Monday, 26 March 2007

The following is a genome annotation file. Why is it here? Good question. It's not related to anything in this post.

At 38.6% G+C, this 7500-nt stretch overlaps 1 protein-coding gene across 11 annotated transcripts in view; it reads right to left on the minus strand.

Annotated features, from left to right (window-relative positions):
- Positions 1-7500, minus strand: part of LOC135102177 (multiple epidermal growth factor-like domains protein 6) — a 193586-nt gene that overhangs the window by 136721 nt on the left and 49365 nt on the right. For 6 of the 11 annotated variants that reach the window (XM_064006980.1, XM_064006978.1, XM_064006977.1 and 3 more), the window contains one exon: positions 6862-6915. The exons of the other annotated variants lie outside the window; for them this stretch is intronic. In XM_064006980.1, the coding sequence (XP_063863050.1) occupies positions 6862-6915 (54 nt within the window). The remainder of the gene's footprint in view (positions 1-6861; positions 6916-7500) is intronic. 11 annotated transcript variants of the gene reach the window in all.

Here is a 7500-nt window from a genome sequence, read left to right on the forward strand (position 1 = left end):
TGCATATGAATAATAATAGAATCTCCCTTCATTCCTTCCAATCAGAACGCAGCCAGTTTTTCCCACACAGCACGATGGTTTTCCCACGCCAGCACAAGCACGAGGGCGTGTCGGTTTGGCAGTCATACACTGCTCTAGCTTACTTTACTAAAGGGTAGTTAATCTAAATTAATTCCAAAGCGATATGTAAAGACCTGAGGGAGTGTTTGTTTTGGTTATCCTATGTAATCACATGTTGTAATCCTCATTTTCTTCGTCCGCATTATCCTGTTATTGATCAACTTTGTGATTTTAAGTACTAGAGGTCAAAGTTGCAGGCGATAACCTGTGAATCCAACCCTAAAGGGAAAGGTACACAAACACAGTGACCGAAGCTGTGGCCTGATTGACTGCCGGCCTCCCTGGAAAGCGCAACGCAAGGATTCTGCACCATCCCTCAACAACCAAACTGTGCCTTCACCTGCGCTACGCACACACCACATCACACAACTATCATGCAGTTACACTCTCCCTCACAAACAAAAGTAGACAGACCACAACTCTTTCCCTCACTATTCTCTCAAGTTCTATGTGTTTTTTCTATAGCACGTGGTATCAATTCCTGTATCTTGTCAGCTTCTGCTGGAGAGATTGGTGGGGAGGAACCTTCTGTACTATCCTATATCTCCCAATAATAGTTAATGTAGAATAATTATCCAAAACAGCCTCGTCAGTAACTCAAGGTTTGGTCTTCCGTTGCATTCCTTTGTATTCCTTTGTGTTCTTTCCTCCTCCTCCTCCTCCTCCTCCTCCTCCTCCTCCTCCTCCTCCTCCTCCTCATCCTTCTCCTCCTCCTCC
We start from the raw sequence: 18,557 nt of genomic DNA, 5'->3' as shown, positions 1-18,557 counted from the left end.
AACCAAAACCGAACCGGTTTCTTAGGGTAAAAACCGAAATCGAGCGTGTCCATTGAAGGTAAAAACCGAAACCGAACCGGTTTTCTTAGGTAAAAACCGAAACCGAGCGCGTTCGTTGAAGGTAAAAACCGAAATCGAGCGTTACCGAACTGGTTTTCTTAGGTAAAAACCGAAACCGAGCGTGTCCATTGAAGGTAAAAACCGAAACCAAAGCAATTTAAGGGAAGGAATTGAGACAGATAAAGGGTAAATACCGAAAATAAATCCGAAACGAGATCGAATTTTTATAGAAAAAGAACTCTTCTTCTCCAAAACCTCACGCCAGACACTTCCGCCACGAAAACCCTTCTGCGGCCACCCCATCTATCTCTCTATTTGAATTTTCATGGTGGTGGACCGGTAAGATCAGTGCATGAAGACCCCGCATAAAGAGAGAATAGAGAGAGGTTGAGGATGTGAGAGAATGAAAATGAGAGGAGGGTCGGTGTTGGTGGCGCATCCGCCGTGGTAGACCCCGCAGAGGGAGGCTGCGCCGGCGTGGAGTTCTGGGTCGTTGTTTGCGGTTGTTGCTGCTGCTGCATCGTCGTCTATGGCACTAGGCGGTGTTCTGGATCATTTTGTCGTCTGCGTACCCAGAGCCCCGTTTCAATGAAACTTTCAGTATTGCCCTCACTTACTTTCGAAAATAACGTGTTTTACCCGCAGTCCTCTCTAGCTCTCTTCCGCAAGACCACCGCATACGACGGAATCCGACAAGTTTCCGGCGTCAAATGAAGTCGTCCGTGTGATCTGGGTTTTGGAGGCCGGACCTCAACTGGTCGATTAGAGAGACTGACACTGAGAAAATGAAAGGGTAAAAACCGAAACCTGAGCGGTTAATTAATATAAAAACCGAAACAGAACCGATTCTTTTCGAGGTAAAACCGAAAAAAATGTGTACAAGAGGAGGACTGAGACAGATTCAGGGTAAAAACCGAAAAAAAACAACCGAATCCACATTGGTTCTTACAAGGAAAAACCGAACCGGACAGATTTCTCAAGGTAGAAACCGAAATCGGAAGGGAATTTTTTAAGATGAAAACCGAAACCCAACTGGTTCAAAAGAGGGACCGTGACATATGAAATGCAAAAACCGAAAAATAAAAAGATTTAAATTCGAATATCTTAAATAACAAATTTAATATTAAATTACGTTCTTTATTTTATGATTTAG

It's the most obvious thing in the world: that in the absense of a notional 'wholeness' everything is fragmentary. We need, then, a more nuanced vocabulary of incompleteness than we presently possess. At the very least, we need a way of talking about the joyful-fragmentary in a way that distinguishes it from the distressing-fragmentary. The former is the more interesting. The incomplete boat in Laurel and Hardy's Towed in a Hole is a more profound figure than Antigone. Indeed, despite supposedly embodying a fractured tragic being-in-the-world, Antigone has about her an unpleasant whiff of pretend self-completeness. Her brother dying is the best thing ever to happen to her; now she can stand hermetically and ideally alone, which is what she always wanted. But Laurel without Hardy? Hardy without Laurel? Their fishing boat whole and floating and reeling in fish? Inconceivable. That's the human situation.